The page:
Notes: No spoilers for anything unaired.
A few minor spoilers for Castle's books—nothing so big that will ruin them for you if you want to read them later.
Rating for moderate language and sexual content.
Follow me on Twitter to see story updates even when this site is being silly: RachelCAstrid. I also post behind-the-story sorts of things and about Castle and writing in general.
Disclaimer: Nikki and Rook belong to Richard Castle. Kate Beckett is just borrowing them for a while, and if they were hers, the Heat series wouldn't be "mystery/crime fiction."
Part One: A Better Writer
In the aftermath, she tried to retrace their steps to figure out where they'd gone wrong.
He'd just told her that she was extraordinary. Made her smile. How did the conversation possibly end with them charging off in opposite directions, him retreating into the crowd to rub elbows and sign cleavage while she ended up at the open bar?
The gentleman beside her attempted to strike up a conversation with her, but she was too distracted to hear him the first time or two. He was either very persistent or very lonely, and the look in his eye when Beckett finally processed his presence and quirked an eyebrow in his direction told her it could be a bit of both. Nonetheless, there was a warmth to him that she found attractive—not to mention the solid slope of his stubbly jaw and the depth of his brown eyes. Beckett wasn't looking for a man, but a little company at the bar couldn't hurt.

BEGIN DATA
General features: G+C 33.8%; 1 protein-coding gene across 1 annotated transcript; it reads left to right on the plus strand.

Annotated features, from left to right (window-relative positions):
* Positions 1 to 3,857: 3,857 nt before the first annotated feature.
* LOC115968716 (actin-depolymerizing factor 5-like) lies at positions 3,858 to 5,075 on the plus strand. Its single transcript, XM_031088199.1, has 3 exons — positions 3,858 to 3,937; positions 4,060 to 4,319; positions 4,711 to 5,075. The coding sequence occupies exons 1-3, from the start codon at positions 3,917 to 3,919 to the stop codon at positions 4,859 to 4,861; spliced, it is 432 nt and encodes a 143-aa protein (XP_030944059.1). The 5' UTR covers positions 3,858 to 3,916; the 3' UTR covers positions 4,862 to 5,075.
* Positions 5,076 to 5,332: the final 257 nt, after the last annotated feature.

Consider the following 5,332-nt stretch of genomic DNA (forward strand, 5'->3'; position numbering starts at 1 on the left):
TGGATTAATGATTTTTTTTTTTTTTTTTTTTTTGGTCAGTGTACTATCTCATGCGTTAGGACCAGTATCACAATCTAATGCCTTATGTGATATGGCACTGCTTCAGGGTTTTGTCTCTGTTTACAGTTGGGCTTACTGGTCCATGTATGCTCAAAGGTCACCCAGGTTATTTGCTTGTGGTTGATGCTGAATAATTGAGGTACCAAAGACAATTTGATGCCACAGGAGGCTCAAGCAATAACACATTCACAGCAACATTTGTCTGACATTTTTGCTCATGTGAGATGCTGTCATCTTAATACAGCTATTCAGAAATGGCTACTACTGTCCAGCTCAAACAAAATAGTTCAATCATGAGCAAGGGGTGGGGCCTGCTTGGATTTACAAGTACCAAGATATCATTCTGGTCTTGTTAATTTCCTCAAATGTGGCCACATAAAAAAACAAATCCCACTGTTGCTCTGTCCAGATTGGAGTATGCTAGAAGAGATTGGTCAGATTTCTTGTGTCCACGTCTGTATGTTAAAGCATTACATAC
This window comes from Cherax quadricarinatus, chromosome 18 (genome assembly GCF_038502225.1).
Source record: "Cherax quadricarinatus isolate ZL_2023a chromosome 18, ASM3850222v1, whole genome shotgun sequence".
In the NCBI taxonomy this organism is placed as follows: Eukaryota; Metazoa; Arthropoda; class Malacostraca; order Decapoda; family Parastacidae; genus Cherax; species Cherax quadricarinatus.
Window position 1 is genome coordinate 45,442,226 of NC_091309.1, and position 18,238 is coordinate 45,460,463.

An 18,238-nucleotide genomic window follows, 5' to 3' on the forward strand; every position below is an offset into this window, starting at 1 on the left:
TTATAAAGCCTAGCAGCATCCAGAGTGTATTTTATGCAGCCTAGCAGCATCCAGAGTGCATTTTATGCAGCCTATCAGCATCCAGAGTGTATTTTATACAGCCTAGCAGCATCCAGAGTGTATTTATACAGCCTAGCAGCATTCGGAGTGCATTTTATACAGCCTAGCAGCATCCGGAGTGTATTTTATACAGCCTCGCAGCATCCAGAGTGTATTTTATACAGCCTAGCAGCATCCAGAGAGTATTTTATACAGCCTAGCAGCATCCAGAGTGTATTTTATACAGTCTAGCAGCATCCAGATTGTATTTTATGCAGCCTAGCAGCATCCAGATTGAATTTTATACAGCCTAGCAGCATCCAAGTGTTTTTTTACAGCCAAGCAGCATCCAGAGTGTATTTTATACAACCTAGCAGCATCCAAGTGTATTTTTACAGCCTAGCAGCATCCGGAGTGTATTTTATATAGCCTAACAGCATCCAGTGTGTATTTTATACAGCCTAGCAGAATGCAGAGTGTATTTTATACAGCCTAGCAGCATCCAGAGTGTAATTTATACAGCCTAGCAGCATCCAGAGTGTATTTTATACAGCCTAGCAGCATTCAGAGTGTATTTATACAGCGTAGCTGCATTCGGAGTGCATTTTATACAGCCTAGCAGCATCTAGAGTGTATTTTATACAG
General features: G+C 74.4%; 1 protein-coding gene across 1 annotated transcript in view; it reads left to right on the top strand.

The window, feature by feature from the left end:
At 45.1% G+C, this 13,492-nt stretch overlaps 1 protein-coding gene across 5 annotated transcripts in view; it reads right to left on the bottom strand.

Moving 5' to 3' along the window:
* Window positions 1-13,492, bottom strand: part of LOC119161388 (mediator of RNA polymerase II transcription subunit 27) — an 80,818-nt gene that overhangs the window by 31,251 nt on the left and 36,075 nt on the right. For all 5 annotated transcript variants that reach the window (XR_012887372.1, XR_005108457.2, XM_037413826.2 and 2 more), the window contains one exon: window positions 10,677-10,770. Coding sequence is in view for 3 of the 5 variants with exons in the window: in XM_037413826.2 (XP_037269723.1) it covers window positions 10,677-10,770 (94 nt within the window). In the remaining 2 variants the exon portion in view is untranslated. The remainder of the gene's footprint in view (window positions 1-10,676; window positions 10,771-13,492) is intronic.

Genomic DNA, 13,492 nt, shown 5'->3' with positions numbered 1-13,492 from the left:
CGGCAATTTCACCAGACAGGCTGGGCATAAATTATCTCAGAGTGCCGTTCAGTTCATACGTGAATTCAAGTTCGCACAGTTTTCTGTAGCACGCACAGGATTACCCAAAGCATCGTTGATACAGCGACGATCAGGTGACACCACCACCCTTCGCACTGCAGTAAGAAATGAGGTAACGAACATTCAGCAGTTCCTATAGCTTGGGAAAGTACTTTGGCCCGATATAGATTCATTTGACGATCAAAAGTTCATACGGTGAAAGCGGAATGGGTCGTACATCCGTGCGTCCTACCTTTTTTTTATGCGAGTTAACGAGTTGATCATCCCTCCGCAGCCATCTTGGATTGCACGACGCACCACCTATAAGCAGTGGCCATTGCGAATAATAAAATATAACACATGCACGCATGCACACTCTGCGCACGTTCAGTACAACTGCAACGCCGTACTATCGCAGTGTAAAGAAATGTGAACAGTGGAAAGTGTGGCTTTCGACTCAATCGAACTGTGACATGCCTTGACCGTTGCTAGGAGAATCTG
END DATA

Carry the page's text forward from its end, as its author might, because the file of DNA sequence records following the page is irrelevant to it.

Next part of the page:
They chatted, questionable pickup line-something-something, and he nodded coolly toward Castle before the Man of the Hour fully disappeared into the throng. "You two aren't together?" he asked tentatively.
"God, no." They were particularly not-together after what happened between them. Kate gulped down half her drink in a flurry of irritation. She wasn't sure whether her annoyance was the bitter aftertaste from the spat or the fact that she was losing count of how many times she'd had to answer that stupid question. At least Castle wasn't around this time to chime in, "Not yet." He'd done it once before, and once was more than enough.
Her impromptu companion nodded, as though pleasantly surprised and yet not entirely sure that he could believe her.